Resources for Bologna


Torbjørn Digernes, Kristin Wergeland Brekke, Luísa Cerdeira, Raymond Werlen


12,99 € (53 Seiten, PDF)


  • Relations with Industry and Entrepreneurship in Higher Education Can Enhance Quality and Employability

    Torbjørn Digernes, Kristin Wergeland Brekke

    In Norway, the Bologna process started in 2003 with the implementation of the Quality Reform. The Bologna process also influenced the strategy of the Norwegian University of Science and Technology (NTNU), emphasizing international quality in education and research in order to serve the needs of society. This article focuses on how entrepreneurship and industry relations can enhance the relevance of education and researcher training, including doctoral education, and the employability of graduates. Fragmentation between many small research environments is one of the challenges for the quality of Norwegian researcher education. In higher education, industry and other sectors there is a need for more personnel with research competence. NTNU meets these challenges in various ways, inter alia by stimulating the development of larger research groups and national cooperation in researcher education. The international mobility of researchers is also essential to the university’s quality development.

  • Funding for Bologna

    A Perspective on the Financial Impacts of the Bologna Process

    Luísa Cerdeira

    This article provides an overview of some of the financial aspects linked to the implementation of the Bologna process in a higher education institution, with an emphasis on the introduction of the new degree structure. Based on a small survey of heads of university administration in ten countries, through the HUMANE network, the financial impacts of Bologna are explored from various perspectives. The article shows how higher education institutions must prepare for and implement this reform process using human, material and financial resources. Since the extra resources required for this are usually not provided through governmental or other EU funding, these are often found by diverting resources originally intended for education and research issues.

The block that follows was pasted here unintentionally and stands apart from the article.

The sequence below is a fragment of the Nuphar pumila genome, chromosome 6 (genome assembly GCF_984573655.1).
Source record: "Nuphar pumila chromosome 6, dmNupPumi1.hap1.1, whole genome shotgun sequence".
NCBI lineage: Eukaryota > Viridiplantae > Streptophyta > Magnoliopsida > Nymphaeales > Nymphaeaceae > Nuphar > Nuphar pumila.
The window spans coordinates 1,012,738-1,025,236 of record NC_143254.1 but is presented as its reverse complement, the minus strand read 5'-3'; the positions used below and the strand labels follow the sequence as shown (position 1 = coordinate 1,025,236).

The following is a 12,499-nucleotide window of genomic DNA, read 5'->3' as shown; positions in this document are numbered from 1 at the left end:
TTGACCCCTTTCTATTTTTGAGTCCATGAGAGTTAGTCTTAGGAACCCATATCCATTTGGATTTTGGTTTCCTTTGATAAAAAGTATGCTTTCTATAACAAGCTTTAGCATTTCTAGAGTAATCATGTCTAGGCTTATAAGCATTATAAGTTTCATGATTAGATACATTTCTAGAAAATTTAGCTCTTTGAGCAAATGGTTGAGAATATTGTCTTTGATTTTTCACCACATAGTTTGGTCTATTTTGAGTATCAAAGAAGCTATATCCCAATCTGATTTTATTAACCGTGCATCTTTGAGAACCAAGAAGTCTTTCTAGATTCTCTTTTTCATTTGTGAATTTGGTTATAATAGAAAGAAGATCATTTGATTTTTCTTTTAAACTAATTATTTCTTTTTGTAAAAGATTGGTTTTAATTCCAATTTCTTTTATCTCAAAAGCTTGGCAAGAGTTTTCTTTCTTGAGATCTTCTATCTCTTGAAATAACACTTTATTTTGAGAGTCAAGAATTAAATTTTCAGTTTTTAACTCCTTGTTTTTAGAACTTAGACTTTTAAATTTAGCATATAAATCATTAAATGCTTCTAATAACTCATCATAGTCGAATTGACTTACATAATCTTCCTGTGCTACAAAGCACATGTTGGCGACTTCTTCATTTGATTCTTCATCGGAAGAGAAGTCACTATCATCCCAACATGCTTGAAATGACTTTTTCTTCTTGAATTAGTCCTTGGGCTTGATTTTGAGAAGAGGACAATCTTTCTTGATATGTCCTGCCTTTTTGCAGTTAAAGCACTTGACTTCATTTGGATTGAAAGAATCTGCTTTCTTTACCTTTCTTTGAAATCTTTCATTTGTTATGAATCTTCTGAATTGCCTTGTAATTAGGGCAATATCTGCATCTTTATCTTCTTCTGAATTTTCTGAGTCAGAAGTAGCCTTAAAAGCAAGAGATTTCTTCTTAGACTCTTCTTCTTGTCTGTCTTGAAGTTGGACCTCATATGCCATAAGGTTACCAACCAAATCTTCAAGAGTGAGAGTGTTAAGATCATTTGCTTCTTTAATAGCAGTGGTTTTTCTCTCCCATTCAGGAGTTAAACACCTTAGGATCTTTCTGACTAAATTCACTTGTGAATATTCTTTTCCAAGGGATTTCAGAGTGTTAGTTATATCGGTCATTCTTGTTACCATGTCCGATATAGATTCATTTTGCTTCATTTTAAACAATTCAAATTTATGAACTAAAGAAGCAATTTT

• Cost Accounting in Swiss Universities

    Raymond Werlen

    This article describes the cost accounting model in Swiss universities and its implementation, as seen from a national perspective. Rather than giving a detailed description of developments in individual universities, the article focuses on the aspects and processes which were necessary in order to ensure comparability between the results of individual universities. The article concludes with a brief discussion of relations between cost accounting and the Bologna process as well as forthcoming challenges.

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